Friday, September 21, 2018
RSVP on our Facebook page
Coffee will be served at 1:00pm
1:30pm – 2:30pm
La matière sombre, tout simplement! (Dark matter: a very simple concept) [in French]
Alan Robinson, Département de physique, Université de Montréal
Despite knowing very little about it, the evidence for the existence of dark matter is sufficiently strong that it’s explicitly named our standard cosmological model: Lambda Cold Dark Matter. I will present the observational evidence for its existence and provide some examples of the ultra-sensitive observations being pursued to improve our limited understanding of it.
2:30pm – 3:00pm
3:00pm – 4:00pm
Observing the Invisible: Dark Matter and Computer Simulations
Melissa Jacquart, Département de philosophie, University of Cincinnati
In this talk, I detail collaborative work between astrophysicists and philosophers attempting to search for some of the universe’s “missing” dark matter. Our research group’s hypothesis that some of it resides in dark galaxies—pure dark matter halos that either never possessed or have lost their baryonic matter. We argue that we can locate dark galaxies by their signatures: the gravitational effects that they have on luminous galaxies through collision. But how do astrophysicists blend observation, simulation, and theory to warrant inferences about objects that are not visible at any observable frequency, nor experimentally accessible? In this talk, I focus on a set of philosophical questions connected with an overarching theme of empirical justification and epistemic warrant: Based on our observations, what warrants our belief that we have seen a dark galaxy? Under what conditions should indirect observation be as convincing as direct observation or experiment? What is the structure and justification of such an argument? In attempt to answer these questions, I focus more narrowly on the nature of the astrophysical evidence and the roles that computer simulations play in astrophysical inferences. A deeper understanding of simulations, I argue, is central to providing answers because they connect a vast array of independent astronomical observations/phenomena (each of which are currently best explained by the presence of dark matter) to cosmologists’ more global arguments for dark matter.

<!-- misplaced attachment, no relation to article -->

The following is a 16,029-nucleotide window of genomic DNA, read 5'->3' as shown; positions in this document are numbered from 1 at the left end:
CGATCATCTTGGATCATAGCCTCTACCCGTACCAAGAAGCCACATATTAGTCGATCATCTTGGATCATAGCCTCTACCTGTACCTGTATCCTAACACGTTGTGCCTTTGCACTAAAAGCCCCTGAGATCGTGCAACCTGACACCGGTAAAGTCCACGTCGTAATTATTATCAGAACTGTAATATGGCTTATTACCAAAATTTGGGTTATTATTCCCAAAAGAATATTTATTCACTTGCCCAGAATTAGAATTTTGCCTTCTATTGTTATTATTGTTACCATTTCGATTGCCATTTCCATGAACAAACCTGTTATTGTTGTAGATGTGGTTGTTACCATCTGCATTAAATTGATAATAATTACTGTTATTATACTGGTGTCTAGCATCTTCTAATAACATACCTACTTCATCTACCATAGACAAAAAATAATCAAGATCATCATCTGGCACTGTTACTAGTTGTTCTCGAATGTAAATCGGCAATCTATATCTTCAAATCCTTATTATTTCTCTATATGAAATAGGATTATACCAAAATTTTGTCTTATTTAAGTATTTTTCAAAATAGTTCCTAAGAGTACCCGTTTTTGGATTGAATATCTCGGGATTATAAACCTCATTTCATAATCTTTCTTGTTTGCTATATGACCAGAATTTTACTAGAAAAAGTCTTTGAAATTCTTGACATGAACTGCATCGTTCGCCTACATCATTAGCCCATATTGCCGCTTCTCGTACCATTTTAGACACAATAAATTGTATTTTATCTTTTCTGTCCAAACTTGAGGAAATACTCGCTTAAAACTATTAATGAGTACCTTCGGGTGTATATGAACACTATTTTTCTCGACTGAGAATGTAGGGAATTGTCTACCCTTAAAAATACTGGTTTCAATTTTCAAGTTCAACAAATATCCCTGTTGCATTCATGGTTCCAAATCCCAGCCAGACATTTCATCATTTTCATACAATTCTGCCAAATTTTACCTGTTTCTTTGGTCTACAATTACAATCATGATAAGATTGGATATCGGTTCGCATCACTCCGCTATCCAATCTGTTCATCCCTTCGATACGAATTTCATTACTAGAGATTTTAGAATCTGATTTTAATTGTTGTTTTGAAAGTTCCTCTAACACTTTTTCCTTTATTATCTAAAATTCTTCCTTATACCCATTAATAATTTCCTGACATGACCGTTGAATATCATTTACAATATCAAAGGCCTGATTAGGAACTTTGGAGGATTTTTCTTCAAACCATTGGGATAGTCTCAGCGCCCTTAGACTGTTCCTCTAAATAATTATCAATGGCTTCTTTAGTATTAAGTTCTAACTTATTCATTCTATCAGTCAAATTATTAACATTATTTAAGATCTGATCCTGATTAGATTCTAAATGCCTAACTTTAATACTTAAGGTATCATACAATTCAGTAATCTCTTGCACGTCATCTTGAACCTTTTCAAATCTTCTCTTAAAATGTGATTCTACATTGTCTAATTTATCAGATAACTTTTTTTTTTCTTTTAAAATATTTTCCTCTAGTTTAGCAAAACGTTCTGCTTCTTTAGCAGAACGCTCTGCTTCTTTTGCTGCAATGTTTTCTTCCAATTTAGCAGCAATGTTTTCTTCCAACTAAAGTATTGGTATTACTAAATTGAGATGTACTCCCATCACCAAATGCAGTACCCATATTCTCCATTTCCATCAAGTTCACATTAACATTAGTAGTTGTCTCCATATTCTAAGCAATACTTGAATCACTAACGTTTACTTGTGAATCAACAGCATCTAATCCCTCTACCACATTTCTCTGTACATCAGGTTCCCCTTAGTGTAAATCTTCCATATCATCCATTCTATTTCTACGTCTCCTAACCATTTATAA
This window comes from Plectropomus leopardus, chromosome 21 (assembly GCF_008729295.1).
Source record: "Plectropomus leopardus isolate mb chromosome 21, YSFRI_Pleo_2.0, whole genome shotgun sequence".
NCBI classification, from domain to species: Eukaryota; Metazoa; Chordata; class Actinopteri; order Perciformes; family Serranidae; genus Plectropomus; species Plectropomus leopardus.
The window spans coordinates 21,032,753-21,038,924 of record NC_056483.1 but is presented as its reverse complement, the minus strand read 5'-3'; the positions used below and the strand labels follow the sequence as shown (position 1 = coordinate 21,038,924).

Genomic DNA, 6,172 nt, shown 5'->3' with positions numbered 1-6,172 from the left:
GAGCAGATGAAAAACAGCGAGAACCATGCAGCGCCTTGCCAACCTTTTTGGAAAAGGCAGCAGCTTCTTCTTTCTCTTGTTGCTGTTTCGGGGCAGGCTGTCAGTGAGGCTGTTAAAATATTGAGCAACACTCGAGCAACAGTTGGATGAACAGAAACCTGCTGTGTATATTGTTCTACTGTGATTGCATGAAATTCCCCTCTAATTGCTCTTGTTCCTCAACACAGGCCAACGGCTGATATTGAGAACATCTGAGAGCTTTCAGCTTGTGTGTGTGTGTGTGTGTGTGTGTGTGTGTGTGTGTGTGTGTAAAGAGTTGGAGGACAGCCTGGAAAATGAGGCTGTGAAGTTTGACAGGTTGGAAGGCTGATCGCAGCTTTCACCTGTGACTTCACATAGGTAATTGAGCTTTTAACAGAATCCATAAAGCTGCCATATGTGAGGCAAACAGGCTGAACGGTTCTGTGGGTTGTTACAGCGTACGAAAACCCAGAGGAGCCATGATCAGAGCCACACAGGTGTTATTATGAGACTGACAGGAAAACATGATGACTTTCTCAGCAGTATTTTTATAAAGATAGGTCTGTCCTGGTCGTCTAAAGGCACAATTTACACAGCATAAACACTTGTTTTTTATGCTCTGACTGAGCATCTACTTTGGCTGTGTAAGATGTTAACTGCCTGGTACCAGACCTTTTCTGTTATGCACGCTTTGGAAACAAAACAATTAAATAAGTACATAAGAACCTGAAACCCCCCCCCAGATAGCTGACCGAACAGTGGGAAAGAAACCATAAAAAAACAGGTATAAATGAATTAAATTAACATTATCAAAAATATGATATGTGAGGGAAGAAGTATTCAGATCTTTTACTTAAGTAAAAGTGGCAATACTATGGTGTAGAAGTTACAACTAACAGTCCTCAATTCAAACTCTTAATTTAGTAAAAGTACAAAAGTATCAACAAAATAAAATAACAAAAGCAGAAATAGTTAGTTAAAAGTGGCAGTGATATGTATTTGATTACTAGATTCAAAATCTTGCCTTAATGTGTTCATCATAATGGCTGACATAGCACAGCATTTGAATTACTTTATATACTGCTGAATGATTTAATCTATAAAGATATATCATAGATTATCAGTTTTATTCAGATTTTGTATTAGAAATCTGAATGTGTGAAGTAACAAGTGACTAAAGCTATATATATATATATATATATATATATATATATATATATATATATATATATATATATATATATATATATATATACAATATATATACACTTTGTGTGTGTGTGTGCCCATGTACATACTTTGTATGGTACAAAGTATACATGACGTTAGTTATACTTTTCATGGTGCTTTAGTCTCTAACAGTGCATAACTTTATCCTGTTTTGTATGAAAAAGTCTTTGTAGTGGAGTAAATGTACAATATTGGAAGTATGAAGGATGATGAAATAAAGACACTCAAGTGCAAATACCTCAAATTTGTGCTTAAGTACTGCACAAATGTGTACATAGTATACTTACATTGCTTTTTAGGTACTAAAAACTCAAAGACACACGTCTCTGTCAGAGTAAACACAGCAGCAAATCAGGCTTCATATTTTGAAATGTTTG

4:00pm – 5:00pm
Round table panel discussion
5:00pm – 7:00pm